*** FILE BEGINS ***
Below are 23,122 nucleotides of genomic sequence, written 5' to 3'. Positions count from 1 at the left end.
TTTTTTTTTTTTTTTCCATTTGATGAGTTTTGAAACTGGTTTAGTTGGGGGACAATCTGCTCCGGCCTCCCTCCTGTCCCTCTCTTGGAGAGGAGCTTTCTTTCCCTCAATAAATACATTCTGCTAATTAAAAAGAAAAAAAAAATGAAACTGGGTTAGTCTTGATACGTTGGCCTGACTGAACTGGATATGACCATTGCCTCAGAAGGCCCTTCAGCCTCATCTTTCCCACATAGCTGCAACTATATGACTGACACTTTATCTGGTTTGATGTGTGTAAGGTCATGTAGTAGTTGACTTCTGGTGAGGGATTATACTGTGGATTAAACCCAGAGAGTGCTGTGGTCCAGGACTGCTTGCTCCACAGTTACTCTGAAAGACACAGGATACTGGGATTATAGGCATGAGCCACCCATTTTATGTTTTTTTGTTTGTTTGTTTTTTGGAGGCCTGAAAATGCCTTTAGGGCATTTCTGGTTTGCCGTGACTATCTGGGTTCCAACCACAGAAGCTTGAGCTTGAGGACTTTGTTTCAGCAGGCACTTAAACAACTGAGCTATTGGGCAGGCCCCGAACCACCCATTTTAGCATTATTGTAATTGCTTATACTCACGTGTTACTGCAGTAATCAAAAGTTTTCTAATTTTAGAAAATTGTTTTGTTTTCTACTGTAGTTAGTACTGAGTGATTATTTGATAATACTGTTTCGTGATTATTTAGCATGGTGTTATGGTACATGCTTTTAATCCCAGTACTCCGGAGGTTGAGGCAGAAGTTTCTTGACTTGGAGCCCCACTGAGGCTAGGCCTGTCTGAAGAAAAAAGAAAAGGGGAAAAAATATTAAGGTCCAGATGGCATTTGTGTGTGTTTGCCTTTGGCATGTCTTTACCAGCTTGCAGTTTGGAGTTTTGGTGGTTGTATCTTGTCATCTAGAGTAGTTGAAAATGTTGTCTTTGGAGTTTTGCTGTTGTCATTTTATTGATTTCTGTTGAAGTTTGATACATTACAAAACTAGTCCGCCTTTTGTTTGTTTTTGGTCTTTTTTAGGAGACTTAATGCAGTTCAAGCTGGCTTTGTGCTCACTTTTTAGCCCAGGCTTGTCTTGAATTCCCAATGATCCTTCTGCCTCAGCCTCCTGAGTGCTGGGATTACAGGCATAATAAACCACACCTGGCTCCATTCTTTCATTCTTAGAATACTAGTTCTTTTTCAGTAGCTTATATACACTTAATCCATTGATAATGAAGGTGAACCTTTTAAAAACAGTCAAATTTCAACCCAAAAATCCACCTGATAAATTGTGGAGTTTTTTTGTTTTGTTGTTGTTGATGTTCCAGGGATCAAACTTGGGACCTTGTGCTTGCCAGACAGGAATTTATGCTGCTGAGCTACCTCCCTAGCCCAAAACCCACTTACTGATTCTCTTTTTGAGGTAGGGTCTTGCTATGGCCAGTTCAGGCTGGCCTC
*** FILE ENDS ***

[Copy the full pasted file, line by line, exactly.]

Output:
Below are 23,122 nucleotides of genomic sequence, written 5' to 3'. Positions count from 1 at the left end.
TTTTTTTTTTTTTTTCCATTTGATGAGTTTTGAAACTGGTTTAGTTGGGGGACAATCTGCTCCGGCCTCCCTCCTGTCCCTCTCTTGGAGAGGAGCTTTCTTTCCCTCAATAAATACATTCTGCTAATTAAAAAGAAAAAAAAAATGAAACTGGGTTAGTCTTGATACGTTGGCCTGACTGAACTGGATATGACCATTGCCTCAGAAGGCCCTTCAGCCTCATCTTTCCCACATAGCTGCAACTATATGACTGACACTTTATCTGGTTTGATGTGTGTAAGGTCATGTAGTAGTTGACTTCTGGTGAGGGATTATACTGTGGATTAAACCCAGAGAGTGCTGTGGTCCAGGACTGCTTGCTCCACAGTTACTCTGAAAGACACAGGATACTGGGATTATAGGCATGAGCCACCCATTTTATGTTTTTTTGTTTGTTTGTTTTTTGGAGGCCTGAAAATGCCTTTAGGGCATTTCTGGTTTGCCGTGACTATCTGGGTTCCAACCACAGAAGCTTGAGCTTGAGGACTTTGTTTCAGCAGGCACTTAAACAACTGAGCTATTGGGCAGGCCCCGAACCACCCATTTTAGCATTATTGTAATTGCTTATACTCACGTGTTACTGCAGTAATCAAAAGTTTTCTAATTTTAGAAAATTGTTTTGTTTTCTACTGTAGTTAGTACTGAGTGATTATTTGATAATACTGTTTCGTGATTATTTAGCATGGTGTTATGGTACATGCTTTTAATCCCAGTACTCCGGAGGTTGAGGCAGAAGTTTCTTGACTTGGAGCCCCACTGAGGCTAGGCCTGTCTGAAGAAAAAAGAAAAGGGGAAAAAATATTAAGGTCCAGATGGCATTTGTGTGTGTTTGCCTTTGGCATGTCTTTACCAGCTTGCAGTTTGGAGTTTTGGTGGTTGTATCTTGTCATCTAGAGTAGTTGAAAATGTTGTCTTTGGAGTTTTGCTGTTGTCATTTTATTGATTTCTGTTGAAGTTTGATACATTACAAAACTAGTCCGCCTTTTGTTTGTTTTTGGTCTTTTTTAGGAGACTTAATGCAGTTCAAGCTGGCTTTGTGCTCACTTTTTAGCCCAGGCTTGTCTTGAATTCCCAATGATCCTTCTGCCTCAGCCTCCTGAGTGCTGGGATTACAGGCATAATAAACCACACCTGGCTCCATTCTTTCATTCTTAGAATACTAGTTCTTTTTCAGTAGCTTATATACACTTAATCCATTGATAATGAAGGTGAACCTTTTAAAAACAGTCAAATTTCAACCCAAAAATCCACCTGATAAATTGTGGAGTTTTTTTGTTTTGTTGTTGTTGATGTTCCAGGGATCAAACTTGGGACCTTGTGCTTGCCAGACAGGAATTTATGCTGCTGAGCTACCTCCCTAGCCCAAAACCCACTTACTGATTCTCTTTTTGAGGTAGGGTCTTGCTATGGCCAGTTCAGGCTGGCCTC